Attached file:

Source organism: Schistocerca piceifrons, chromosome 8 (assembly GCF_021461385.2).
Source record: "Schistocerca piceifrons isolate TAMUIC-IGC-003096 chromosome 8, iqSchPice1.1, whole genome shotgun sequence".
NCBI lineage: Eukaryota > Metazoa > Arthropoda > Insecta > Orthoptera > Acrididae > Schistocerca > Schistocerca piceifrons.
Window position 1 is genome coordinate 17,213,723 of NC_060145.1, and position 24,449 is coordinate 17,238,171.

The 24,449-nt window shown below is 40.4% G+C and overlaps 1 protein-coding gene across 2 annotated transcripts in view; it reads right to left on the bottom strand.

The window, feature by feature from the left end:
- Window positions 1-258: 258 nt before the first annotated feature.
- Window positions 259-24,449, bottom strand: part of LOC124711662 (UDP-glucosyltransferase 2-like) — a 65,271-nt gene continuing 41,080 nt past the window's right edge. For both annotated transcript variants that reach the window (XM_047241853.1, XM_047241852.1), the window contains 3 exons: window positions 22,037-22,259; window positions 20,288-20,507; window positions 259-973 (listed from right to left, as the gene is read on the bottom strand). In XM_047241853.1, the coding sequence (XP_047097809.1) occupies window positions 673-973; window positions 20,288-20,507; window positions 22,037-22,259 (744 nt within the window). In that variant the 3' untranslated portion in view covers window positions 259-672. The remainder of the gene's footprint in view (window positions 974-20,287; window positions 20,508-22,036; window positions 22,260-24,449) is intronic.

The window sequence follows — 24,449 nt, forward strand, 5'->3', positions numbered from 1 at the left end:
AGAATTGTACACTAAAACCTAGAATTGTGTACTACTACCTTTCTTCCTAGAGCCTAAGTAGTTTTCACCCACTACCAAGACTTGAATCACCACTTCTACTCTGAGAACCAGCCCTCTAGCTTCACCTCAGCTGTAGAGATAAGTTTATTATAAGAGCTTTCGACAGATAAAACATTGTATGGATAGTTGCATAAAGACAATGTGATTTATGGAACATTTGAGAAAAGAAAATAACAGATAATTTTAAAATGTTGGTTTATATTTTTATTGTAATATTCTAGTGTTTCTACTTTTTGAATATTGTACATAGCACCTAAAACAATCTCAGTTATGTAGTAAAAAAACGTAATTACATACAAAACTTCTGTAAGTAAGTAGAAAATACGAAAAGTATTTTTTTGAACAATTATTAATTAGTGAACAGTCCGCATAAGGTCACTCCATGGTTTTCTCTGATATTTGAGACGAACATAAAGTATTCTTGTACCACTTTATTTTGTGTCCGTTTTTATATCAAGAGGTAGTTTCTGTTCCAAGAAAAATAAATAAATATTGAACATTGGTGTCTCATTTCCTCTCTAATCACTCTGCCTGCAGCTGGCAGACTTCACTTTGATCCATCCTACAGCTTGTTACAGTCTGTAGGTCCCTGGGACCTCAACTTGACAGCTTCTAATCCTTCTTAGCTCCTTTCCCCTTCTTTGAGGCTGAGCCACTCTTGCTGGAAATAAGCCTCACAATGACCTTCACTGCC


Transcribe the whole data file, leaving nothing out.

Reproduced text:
Source organism: Schistocerca piceifrons, chromosome 8 (assembly GCF_021461385.2).
Source record: "Schistocerca piceifrons isolate TAMUIC-IGC-003096 chromosome 8, iqSchPice1.1, whole genome shotgun sequence".
NCBI lineage: Eukaryota > Metazoa > Arthropoda > Insecta > Orthoptera > Acrididae > Schistocerca > Schistocerca piceifrons.
Window position 1 is genome coordinate 17,213,723 of NC_060145.1, and position 24,449 is coordinate 17,238,171.

The 24,449-nt window shown below is 40.4% G+C and overlaps 1 protein-coding gene across 2 annotated transcripts in view; it reads right to left on the bottom strand.

The window, feature by feature from the left end:
- Window positions 1-258: 258 nt before the first annotated feature.
- Window positions 259-24,449, bottom strand: part of LOC124711662 (UDP-glucosyltransferase 2-like) — a 65,271-nt gene continuing 41,080 nt past the window's right edge. For both annotated transcript variants that reach the window (XM_047241853.1, XM_047241852.1), the window contains 3 exons: window positions 22,037-22,259; window positions 20,288-20,507; window positions 259-973 (listed from right to left, as the gene is read on the bottom strand). In XM_047241853.1, the coding sequence (XP_047097809.1) occupies window positions 673-973; window positions 20,288-20,507; window positions 22,037-22,259 (744 nt within the window). In that variant the 3' untranslated portion in view covers window positions 259-672. The remainder of the gene's footprint in view (window positions 974-20,287; window positions 20,508-22,036; window positions 22,260-24,449) is intronic.

The window sequence follows — 24,449 nt, forward strand, 5'->3', positions numbered from 1 at the left end:
AGAATTGTACACTAAAACCTAGAATTGTGTACTACTACCTTTCTTCCTAGAGCCTAAGTAGTTTTCACCCACTACCAAGACTTGAATCACCACTTCTACTCTGAGAACCAGCCCTCTAGCTTCACCTCAGCTGTAGAGATAAGTTTATTATAAGAGCTTTCGACAGATAAAACATTGTATGGATAGTTGCATAAAGACAATGTGATTTATGGAACATTTGAGAAAAGAAAATAACAGATAATTTTAAAATGTTGGTTTATATTTTTATTGTAATATTCTAGTGTTTCTACTTTTTGAATATTGTACATAGCACCTAAAACAATCTCAGTTATGTAGTAAAAAAACGTAATTACATACAAAACTTCTGTAAGTAAGTAGAAAATACGAAAAGTATTTTTTTGAACAATTATTAATTAGTGAACAGTCCGCATAAGGTCACTCCATGGTTTTCTCTGATATTTGAGACGAACATAAAGTATTCTTGTACCACTTTATTTTGTGTCCGTTTTTATATCAAGAGGTAGTTTCTGTTCCAAGAAAAATAAATAAATATTGAACATTGGTGTCTCATTTCCTCTCTAATCACTCTGCCTGCAGCTGGCAGACTTCACTTTGATCCATCCTACAGCTTGTTACAGTCTGTAGGTCCCTGGGACCTCAACTTGACAGCTTCTAATCCTTCTTAGCTCCTTTCCCCTTCTTTGAGGCTGAGCCACTCTTGCTGGAAATAAGCCTCACAATGACCTTCACTGCC